Located in Scottsdale in the former home of Buster’s on the Lake, Bistro du Lac is open for lunch and dinner seven days a week (but closes at 9 p.m., even on weekends — so much for honoring European late-dining habits) as well as weekend brunch from 9:30 a.m. to 2 p.m. On a first visit, I was happy to find Catherine Berraud Dufour, of the now-defunct Au Petit Four bakery, at the front desk. She’s the manager at Bistro du Lac, which she co-founded with longtime friend Thierry Voisin, late of France. Sous chef Charles Delli Pizzi is running the kitchen, and Barraud Dufour is sharing pastry chef duties with Jean Claude Melito.
Bistro du Lac’s interior features bright red walls with white accents, sparkly chandeliers, a separate bar, and a bakery case. Outside, a pair of patios on the man-made Lake Marguerite are set with white-linen-covered tables. The menu is classically French with some culinary tweaks. Cream of mushroom soup is served with Brie-filled profiteroles; Caesar salad is dressed with roasted tomatoes. Mostly, though, Delli Pizzi offers Gallic favorites like beef bourguignon, bouillabaisse, and escargot. A pastry menu offers fresh-baked breads, croissants, macarons, and cakes. Berraud Dufour’s much-loved crepes are also offered here. Sweet classics like crepe au citron (lemon and sugar with strawberry jam) and savory crepes like la reined, a mélange of grilled mushrooms, pulled chicken, Gruyère, and béchamel sauce, are featured.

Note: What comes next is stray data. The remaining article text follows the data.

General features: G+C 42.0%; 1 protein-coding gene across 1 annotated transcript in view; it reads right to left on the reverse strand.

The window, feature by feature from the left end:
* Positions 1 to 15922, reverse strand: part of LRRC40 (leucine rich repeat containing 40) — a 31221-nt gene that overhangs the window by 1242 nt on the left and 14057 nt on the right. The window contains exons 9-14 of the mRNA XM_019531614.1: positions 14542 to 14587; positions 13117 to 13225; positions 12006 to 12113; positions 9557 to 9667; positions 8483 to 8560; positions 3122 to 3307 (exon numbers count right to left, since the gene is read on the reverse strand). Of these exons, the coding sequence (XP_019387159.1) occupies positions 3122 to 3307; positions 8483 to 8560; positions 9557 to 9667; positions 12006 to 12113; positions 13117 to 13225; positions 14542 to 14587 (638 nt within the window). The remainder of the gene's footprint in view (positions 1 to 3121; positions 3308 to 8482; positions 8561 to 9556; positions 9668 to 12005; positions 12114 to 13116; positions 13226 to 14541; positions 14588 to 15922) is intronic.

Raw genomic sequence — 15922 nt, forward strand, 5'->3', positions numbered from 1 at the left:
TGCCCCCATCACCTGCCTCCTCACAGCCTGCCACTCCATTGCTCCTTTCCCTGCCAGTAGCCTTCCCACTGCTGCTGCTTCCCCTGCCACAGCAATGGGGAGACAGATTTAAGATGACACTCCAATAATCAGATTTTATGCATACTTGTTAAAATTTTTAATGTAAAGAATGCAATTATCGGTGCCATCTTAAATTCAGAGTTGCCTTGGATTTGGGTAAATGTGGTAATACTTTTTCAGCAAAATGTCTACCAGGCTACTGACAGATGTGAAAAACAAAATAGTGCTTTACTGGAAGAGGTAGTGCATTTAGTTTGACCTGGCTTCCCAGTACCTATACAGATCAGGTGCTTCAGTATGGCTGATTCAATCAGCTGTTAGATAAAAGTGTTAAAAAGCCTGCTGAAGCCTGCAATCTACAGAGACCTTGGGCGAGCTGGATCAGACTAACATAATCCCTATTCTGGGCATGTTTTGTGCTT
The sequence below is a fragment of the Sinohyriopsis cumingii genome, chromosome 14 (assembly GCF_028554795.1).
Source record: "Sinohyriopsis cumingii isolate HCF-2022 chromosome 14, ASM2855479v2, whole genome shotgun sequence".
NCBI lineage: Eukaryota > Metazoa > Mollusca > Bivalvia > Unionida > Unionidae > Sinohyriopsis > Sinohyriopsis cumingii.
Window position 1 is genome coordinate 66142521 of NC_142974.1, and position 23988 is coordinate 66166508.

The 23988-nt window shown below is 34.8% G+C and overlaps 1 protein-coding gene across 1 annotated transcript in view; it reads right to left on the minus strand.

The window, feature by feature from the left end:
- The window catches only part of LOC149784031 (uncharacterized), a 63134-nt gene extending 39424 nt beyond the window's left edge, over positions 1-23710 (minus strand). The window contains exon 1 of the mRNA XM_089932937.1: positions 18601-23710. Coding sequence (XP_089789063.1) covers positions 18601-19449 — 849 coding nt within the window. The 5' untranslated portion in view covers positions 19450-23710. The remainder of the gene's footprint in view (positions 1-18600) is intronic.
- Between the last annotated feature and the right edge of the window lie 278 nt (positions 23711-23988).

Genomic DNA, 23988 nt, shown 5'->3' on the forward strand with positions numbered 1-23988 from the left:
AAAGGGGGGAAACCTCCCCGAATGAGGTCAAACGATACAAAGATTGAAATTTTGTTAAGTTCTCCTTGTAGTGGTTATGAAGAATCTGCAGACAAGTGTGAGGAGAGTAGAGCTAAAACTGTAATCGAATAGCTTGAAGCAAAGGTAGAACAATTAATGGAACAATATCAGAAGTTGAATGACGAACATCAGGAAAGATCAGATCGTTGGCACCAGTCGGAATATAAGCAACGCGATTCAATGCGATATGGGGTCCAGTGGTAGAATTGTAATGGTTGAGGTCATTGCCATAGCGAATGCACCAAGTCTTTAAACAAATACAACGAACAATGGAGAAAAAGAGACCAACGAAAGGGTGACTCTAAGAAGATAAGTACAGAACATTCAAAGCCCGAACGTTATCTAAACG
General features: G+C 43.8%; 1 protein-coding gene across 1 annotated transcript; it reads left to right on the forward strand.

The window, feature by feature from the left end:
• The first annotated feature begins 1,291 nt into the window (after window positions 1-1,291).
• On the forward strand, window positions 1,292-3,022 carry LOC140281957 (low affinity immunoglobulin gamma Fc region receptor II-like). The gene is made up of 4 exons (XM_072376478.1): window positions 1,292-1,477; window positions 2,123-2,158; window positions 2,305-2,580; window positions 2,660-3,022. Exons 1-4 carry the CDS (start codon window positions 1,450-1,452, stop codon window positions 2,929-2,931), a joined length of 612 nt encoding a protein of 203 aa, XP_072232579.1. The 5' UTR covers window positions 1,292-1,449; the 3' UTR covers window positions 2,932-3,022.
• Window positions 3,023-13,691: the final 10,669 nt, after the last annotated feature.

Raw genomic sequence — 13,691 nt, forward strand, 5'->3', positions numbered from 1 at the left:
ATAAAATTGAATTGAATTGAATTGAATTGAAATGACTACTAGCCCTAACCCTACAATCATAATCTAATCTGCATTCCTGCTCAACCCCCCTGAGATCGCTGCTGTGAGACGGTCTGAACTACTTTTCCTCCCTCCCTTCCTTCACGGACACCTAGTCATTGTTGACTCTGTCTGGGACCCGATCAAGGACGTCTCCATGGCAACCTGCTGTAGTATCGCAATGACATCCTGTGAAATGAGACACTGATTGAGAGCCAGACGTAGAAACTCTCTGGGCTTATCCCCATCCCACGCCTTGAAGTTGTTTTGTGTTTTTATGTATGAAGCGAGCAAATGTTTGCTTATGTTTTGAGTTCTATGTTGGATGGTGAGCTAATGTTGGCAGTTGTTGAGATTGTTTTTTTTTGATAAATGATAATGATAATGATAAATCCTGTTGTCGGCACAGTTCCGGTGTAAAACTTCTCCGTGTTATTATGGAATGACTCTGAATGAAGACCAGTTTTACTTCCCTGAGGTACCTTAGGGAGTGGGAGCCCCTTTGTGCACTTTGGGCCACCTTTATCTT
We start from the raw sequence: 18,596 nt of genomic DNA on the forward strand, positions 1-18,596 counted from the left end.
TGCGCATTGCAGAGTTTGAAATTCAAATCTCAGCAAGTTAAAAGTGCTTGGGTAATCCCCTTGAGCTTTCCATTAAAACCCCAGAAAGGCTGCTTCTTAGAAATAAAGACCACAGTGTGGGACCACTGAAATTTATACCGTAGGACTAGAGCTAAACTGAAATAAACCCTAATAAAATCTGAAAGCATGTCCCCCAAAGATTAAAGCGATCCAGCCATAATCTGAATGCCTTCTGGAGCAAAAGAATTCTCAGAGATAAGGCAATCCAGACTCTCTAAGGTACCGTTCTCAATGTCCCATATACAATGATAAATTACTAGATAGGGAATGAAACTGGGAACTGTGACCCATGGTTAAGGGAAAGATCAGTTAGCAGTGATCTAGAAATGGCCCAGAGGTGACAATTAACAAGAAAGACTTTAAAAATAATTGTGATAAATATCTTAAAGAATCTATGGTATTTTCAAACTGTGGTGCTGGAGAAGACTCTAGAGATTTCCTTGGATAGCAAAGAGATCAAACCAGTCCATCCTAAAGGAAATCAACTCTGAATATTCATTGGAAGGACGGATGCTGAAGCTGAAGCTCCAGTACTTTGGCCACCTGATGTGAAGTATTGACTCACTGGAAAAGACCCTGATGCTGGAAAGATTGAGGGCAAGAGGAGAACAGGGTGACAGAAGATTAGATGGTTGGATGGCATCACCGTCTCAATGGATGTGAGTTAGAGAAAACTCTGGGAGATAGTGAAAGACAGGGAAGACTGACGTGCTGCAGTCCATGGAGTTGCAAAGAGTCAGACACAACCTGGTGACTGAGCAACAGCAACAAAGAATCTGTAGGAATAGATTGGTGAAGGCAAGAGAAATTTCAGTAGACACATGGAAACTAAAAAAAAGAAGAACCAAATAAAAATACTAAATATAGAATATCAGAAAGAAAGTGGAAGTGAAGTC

On an initial visit, we went with classic French cuisine. Escargots de Bourgogne was classically prepared in garlic butter and served in the traditional ceramic dish, sans shells. The snails were tender and tasty, if lukewarm, and the toast for sopping up the delicious butter sauce was profoundly stale. I switched to the basket of fresh, delicious ciabatta rolls that had been brought to the table when we were seated.
Soupe a l’oignon gratinee was sublime, shrouded in a thick blanket of Gruyère and floating with delicate bits of onion. The perfectly salted broth had a neat undertone of tarragon. The soup was memorable not only for its perfect blend of flavors, but because its empty bowl lingered on our table throughout the meal; we had to ask to have it removed.